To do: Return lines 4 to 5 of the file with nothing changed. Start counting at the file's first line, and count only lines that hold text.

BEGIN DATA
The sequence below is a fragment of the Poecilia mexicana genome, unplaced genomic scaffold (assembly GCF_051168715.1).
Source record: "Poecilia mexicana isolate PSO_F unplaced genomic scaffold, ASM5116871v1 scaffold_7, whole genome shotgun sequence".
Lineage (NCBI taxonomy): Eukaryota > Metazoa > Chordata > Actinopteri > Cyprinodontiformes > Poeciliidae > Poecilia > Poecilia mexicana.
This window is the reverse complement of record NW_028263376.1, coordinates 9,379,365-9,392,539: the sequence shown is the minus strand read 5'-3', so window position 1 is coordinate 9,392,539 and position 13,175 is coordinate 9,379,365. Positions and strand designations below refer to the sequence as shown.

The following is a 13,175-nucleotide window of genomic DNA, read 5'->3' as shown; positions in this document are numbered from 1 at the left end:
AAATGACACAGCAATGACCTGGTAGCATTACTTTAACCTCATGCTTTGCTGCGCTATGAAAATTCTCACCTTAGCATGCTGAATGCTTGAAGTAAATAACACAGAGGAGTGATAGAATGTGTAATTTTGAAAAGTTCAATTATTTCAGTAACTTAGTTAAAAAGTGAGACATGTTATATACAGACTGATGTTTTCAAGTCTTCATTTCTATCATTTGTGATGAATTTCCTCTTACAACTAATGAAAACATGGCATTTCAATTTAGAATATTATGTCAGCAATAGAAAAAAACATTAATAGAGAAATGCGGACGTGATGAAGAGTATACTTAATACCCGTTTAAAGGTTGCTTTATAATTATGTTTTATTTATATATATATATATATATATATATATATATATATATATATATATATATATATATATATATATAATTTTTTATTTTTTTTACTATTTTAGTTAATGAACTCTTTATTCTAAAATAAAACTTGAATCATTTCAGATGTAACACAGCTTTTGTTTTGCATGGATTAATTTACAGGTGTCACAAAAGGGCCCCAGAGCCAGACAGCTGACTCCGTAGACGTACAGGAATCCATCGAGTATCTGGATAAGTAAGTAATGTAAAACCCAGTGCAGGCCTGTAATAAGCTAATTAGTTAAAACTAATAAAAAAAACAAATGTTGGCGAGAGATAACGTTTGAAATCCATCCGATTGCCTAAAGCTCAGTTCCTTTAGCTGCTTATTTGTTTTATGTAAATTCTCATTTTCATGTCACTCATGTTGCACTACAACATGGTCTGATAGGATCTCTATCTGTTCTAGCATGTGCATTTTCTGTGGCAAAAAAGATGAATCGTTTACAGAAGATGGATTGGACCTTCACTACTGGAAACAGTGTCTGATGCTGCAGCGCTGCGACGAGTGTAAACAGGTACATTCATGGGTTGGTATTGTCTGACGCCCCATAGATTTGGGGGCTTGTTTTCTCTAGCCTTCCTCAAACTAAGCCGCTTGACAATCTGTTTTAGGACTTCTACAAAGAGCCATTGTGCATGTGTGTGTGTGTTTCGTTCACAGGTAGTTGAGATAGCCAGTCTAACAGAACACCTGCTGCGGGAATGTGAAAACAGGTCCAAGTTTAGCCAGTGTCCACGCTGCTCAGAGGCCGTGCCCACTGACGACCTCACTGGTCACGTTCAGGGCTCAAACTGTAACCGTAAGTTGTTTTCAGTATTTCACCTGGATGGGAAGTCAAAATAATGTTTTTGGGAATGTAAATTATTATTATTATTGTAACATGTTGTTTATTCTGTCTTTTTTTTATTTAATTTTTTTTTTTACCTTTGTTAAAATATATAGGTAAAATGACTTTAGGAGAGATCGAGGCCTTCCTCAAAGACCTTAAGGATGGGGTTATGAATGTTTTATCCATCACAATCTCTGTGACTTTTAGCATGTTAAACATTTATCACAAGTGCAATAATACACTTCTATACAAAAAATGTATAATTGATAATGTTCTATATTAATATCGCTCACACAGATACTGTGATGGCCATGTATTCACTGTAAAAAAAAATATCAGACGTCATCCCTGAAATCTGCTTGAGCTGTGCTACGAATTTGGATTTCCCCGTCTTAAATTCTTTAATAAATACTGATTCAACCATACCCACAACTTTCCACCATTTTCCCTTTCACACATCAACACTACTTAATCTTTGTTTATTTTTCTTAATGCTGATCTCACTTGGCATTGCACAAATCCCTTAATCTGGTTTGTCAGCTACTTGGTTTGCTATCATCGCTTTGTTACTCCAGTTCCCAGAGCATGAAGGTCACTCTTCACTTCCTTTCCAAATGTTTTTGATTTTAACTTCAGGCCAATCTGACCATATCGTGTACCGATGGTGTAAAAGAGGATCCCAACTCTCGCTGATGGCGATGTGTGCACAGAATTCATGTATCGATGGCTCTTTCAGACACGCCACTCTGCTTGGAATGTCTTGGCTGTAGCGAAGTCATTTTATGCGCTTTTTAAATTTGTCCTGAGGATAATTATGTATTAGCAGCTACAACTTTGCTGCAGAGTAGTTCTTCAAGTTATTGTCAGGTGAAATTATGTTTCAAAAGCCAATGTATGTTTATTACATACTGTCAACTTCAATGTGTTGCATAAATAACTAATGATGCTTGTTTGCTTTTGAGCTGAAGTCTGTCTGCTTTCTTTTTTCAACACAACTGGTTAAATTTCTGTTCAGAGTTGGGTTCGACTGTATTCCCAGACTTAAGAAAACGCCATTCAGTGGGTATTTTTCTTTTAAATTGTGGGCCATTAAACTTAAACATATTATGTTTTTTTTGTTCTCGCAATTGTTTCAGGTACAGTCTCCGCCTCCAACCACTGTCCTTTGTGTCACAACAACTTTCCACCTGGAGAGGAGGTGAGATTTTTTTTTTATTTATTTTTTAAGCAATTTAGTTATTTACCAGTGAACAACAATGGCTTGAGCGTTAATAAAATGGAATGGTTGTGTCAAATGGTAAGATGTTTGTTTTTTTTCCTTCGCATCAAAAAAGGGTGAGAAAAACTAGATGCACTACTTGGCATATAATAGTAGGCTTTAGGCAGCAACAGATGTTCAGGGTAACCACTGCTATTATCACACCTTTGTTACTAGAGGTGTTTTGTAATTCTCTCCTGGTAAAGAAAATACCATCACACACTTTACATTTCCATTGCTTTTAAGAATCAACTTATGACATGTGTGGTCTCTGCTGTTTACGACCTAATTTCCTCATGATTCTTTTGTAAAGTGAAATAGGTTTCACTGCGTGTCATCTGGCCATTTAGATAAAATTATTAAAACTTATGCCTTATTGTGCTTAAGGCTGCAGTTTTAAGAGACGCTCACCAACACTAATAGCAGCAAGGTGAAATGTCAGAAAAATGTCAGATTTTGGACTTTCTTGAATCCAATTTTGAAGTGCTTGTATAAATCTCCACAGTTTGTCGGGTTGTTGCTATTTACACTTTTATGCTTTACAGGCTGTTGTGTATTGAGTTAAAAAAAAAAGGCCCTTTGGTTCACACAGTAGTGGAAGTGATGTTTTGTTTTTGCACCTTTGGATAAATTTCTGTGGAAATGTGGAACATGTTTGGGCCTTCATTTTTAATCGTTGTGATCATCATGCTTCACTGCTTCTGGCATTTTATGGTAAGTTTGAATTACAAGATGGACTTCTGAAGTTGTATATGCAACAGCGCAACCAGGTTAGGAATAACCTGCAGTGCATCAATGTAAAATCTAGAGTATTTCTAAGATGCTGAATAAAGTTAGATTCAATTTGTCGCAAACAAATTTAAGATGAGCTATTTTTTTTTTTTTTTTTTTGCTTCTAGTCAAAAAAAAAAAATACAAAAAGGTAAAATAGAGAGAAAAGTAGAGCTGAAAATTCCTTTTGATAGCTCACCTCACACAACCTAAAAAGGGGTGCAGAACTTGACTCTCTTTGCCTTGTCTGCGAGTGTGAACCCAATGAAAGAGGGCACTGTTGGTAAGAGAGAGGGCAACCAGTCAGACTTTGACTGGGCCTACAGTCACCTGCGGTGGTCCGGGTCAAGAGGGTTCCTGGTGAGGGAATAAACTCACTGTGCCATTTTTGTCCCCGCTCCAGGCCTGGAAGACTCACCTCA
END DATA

This window is the reverse complement of record NW_028263376.1, coordinates 9,379,365-9,392,539: the sequence shown is the minus strand read 5'-3', so window position 1 is coordinate 9,392,539 and position 13,175 is coordinate 9,379,365. Positions and strand designations below refer to the sequence as shown.

The following is a 13,175-nucleotide window of genomic DNA, read 5'->3' as shown; positions in this document are numbered from 1 at the left end: